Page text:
Nestlé shared that it had reduced its virgin plastic usage by 14.9% in the last five years, and supported schemes around the world to develop waste collection and recycling schemes. The company added that it supports the creation of a global legally binding regulation on plastic pollution.

Danone revealed that, between 2018 and 2023, they reduced their plastic use by 8% equivalent to 62 000 tons, and increased the recyclability of their packaging, with 84% of their packaging being recyclable, reusable, or compostable. They also support “an ambitious and binding … UN Global Plastic Treaty, which would represent a major opportunity to unlock and accelerate progress on plastics circularity.”

Altria, on the other hand, contested the accuracy of the study’s findings, saying that upon review, they believe it to be fundamentally incorrect regarding their company. In an email, Davien Anderson, a spokesman for Altria, said,

 “The study includes data from more than 80 countries, yet Altria’s cigarette company Philip Morris USA, only operates in the US.”

In response, Win Cowger, a research director at the Moore Institute for Plastic Pollution Research and the lead author of the study, said “The idea that products created by a company in a specific country only stay within the countries that create them is unsupported.”

Corporations Need To Do Better

Despite their plastic-conscious programs, it appears that brands may not be doing enough to address the plastic crisis.

Also, the researchers noted a direct relationship between a company’s production of plastic and the amount of branded plastic waste found in the environment. For instance, if the Coca-Cola Company produced 1% of the world’s plastic mass, then they were responsible for roughly 1% of the waste found in the audit. As such, this then calls for major changes in a company’s manufacturing practices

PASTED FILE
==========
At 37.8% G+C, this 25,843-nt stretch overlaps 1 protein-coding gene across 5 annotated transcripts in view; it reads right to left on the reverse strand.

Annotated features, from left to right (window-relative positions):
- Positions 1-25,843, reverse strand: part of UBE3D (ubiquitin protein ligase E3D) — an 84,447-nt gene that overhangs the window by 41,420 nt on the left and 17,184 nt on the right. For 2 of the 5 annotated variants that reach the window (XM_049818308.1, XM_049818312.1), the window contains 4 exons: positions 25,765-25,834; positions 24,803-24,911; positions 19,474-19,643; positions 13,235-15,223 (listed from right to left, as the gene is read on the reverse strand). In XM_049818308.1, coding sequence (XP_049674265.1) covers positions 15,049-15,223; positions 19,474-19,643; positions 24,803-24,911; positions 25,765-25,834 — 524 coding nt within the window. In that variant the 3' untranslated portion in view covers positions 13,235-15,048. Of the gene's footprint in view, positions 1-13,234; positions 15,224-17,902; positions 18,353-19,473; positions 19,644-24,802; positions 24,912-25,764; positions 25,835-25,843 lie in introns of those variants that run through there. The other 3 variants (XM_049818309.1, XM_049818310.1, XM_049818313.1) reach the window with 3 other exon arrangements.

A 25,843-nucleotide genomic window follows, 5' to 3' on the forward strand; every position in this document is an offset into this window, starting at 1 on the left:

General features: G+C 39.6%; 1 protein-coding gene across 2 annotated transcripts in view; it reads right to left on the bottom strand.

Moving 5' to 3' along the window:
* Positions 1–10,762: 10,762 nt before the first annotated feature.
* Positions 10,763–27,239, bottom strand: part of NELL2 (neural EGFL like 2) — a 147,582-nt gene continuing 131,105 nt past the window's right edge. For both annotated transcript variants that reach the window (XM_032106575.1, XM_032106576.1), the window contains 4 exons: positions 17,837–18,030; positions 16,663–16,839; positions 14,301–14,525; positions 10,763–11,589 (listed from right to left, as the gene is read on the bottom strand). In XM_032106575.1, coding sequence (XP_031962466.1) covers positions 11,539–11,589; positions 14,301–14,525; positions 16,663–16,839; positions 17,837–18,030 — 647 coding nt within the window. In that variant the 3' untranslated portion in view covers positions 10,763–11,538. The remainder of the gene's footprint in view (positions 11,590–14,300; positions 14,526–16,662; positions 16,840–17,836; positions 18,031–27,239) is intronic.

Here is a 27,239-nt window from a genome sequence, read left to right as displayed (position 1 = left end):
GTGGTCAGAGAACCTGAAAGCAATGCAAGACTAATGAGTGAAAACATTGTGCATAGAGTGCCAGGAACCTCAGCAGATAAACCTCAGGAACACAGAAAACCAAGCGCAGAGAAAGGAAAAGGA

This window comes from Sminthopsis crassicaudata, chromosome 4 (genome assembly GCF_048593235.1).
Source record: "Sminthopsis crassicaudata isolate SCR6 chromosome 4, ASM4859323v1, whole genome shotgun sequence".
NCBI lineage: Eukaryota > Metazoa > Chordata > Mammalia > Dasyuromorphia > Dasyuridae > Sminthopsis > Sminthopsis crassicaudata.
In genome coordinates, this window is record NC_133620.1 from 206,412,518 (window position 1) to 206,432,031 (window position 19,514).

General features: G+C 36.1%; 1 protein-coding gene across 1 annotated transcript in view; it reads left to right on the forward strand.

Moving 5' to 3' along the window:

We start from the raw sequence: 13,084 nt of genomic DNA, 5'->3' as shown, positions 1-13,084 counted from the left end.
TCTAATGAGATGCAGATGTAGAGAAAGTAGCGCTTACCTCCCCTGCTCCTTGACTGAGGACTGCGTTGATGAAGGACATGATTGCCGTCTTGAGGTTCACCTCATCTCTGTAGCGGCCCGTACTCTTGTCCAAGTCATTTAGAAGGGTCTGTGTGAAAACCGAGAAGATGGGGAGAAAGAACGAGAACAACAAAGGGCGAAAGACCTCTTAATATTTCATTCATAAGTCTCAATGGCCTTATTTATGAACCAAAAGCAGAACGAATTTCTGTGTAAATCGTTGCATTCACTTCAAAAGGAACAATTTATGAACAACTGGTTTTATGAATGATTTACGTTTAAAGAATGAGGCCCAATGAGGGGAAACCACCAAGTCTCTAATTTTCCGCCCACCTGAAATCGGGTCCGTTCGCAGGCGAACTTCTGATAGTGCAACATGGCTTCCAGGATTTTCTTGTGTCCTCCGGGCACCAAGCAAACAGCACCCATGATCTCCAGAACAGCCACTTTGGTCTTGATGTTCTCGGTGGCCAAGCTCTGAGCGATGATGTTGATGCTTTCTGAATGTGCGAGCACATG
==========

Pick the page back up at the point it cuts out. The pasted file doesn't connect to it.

“Reduced plastic production is a primary solution to curb plastic pollution. Producer brand managers and policymakers should prioritize solutions that reduce plastic production.”

What now?

It’s imperative that we hold corporations responsible for their role in creating the plastic waste crisis.  Individuals can play their part by engaging in plastic-conscious habits that will make it clear to the world’s leading conglomerates that any ills done against the planet will not be tolerated. As such, here’s an easy guide to plastic-free living:

  • Stop using plastic straws and buy reusable stainless steel or glass straw.
  • Use a reusable produce bag.
  • Give up gum. Gum is made of synthetic rubber, aka plastic.
  • Buy boxes instead of bottles.
  • Buy food from bulk bins and fill in a reusable bag or container.
  • Reuse containers to store leftovers or shop in bulk.
  • Use a reusable bottle or mug for your beverages.
  • Bring a container for take-out
  • Use matches instead of disposable plastic lighters, or invest in a refillable metal lighter.
  • Avoid buying frozen foods because their packaging is mostly plastic.


Cowger, W., et al. (2024). Global producer responsibility for plastic pollution.Sci. Adv.10,eadj8275.DOI:10.1126/sciadv.adj8275

MAIN IMAGE CREDIT: Kate Andreeshcheva/Pexels


Pie Mulumba

Pie Mulumba

Pie Mulumba is a journalist graduate and writer, specializing in health, beauty, and wellness. She also has a passion for poetry, equality, and natural hair. Identifiable by either her large afro or colorful locks, Pie aspires to provide the latest information on how one can adopt a healthy lifestyle and leave a more equitable society behind.